Stephen D. Williams
sdw at lig.net
Thu Dec 16 13:53:15 PST 2004
Cleopatra Von Ludwig wrote:
>I think credit is an issue of some debate; and I say this primarily
>because I disagree with some of Stephen's points (maybe disagree is
>too strong -- I'd like to present a different perspective :-).
There are a lot of perspectives on this subject...
>card limits have been increasing periodically for years, much to my
>chagrin; now, the total debt I could potentially get into because of
>those cards may be seen as a liability to lenders. If you want to
I haven't seen that. Not long ago, I had available credit that was
massive. Available credit was never an issue. I specifically have
heard that having high available credit and not using it is counted very
postively. I think the theory is that if you max out your credit
accounts, you're not showing a good pattern. So, for example, if you
needed to carry a $10,000 balance, you would have a much higher score
with $25,000 of available credit rather than $1000.
>force credit card companies to treat you right, you can always
>threaten to leave them; you don't have to actually have multiple cards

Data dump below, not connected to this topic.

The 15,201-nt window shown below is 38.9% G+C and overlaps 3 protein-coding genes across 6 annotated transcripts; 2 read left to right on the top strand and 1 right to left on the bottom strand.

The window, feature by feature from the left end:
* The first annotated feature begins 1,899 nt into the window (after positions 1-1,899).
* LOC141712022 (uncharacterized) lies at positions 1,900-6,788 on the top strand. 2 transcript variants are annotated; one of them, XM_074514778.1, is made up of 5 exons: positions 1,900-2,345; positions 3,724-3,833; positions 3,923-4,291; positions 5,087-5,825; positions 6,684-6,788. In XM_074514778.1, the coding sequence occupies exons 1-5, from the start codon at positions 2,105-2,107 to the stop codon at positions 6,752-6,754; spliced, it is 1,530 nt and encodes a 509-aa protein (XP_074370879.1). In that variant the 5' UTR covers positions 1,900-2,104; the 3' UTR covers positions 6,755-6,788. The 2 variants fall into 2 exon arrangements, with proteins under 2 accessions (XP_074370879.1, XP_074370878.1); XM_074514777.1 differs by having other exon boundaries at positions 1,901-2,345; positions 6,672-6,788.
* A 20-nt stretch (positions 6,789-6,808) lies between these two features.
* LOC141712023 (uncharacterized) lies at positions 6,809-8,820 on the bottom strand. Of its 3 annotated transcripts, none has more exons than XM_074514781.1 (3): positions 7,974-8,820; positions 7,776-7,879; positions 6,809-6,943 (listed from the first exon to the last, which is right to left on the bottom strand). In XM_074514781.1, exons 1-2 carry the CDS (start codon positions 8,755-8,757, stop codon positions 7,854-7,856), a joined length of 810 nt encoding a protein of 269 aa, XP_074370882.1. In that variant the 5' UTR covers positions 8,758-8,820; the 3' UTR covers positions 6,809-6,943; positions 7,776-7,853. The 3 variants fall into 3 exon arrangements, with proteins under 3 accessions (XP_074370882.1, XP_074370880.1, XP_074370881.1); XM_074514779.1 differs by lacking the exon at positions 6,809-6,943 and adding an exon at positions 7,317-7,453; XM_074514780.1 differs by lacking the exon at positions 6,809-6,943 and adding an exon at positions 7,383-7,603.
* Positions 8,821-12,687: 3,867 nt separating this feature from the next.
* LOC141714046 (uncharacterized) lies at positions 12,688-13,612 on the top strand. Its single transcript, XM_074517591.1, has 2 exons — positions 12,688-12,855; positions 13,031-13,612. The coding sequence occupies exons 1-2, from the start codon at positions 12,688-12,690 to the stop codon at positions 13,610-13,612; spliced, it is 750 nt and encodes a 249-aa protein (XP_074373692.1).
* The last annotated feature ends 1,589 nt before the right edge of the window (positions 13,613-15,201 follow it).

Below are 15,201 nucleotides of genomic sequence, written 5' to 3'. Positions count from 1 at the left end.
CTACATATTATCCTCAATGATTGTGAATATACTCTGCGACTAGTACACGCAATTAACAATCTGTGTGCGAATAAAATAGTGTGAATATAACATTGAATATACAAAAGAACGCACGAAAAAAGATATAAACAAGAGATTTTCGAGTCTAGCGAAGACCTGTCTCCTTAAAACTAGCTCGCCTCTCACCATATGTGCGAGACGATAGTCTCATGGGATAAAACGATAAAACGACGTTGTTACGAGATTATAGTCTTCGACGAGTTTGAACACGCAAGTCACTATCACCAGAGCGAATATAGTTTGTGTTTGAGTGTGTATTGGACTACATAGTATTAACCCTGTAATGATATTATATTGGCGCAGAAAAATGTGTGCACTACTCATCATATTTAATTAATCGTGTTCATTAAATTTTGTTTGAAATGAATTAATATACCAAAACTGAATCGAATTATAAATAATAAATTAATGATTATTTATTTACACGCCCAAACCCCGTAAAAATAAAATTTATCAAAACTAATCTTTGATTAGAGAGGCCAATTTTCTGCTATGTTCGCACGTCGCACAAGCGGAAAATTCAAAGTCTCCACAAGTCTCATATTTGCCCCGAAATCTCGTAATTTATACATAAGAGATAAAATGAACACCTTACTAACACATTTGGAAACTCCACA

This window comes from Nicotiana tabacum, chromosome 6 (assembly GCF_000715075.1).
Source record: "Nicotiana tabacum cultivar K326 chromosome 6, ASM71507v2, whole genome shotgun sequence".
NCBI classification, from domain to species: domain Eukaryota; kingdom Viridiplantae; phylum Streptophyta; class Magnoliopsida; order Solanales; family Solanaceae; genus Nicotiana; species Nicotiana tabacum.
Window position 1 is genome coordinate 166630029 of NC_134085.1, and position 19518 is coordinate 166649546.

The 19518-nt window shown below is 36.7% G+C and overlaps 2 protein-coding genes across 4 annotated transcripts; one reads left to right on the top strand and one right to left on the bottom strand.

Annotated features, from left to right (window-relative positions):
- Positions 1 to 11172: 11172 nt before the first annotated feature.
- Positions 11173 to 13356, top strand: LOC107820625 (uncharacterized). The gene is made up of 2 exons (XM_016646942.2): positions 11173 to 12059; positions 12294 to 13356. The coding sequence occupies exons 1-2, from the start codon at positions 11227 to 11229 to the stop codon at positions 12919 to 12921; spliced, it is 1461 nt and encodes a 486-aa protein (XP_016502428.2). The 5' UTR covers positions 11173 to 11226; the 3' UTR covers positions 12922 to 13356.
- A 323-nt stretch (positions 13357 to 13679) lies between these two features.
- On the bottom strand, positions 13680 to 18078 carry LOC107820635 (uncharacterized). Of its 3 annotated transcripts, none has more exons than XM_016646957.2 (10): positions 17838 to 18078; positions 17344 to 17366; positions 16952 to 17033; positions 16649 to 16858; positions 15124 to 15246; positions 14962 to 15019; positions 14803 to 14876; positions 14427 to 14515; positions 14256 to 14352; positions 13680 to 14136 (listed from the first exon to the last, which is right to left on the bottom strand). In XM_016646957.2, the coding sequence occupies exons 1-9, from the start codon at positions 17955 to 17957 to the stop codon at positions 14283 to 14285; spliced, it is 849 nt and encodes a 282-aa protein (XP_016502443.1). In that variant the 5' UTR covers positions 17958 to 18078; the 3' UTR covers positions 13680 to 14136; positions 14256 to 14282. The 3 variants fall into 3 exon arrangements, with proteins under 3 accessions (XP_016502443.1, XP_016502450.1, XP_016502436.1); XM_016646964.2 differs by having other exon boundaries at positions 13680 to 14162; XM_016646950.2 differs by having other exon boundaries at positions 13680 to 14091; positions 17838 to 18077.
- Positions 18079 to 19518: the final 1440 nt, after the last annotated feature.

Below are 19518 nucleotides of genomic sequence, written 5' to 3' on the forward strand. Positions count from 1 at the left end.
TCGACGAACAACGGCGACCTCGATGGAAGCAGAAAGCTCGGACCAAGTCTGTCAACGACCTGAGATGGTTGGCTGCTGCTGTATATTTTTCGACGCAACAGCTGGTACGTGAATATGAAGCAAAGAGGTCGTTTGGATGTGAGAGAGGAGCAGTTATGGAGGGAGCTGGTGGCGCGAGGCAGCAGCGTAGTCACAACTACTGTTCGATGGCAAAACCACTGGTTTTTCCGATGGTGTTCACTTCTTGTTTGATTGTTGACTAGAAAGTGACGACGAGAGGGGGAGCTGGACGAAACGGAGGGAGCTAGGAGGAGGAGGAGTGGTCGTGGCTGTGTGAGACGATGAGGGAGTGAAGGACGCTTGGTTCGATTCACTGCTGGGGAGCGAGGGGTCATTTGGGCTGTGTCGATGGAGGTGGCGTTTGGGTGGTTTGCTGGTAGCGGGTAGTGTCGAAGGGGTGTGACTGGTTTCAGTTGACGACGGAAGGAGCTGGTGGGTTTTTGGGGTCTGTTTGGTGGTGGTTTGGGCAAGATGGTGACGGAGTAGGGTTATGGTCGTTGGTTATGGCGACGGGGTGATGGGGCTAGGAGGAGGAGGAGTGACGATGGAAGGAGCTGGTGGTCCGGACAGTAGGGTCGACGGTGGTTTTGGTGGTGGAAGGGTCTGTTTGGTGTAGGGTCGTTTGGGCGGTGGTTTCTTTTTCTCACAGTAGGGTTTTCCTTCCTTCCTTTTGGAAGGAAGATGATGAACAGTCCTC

It does work a time or two, then you're just crying wolf. If you
actually move $8000 to another account for 6 months and leave their
account empty, they often can't resist coming around. If they don't
have your balance, they have nothing to lose.
>to do that. Credit card companies are slime, IMHO, and will do
>whatever they can do to shaft you. In fact, I'm seen as a "deadbeat"
>to my credit card companies because I always pay off my balance in
>full every month; this mature, rational behavior ironically works
>against me in the world of "credit ratings".
>A big part of credit ratings, as Stephen said, is having debt and
>showing that you have paid (or are paying) it off. A car loan is a
>fine example. I didn't quite follow what Stephen meant about "almost
>selling his house", but the part about investing in property is well
That was an illustration of my point of doing whatever you have to.
Three years ago, I had unexpectedly not been paid for months of work and
available local gigs didn't pay well enough.
>I take issue with the idea of not saving as early as possible. I
>started my retirement accounts when I was in my early 20's; the
>long-term interest is where the pay-off lies. Even saving a small
>amount every month is good; especially if you can do it pre-tax.
This is the party line, and it is true to a large extent. You should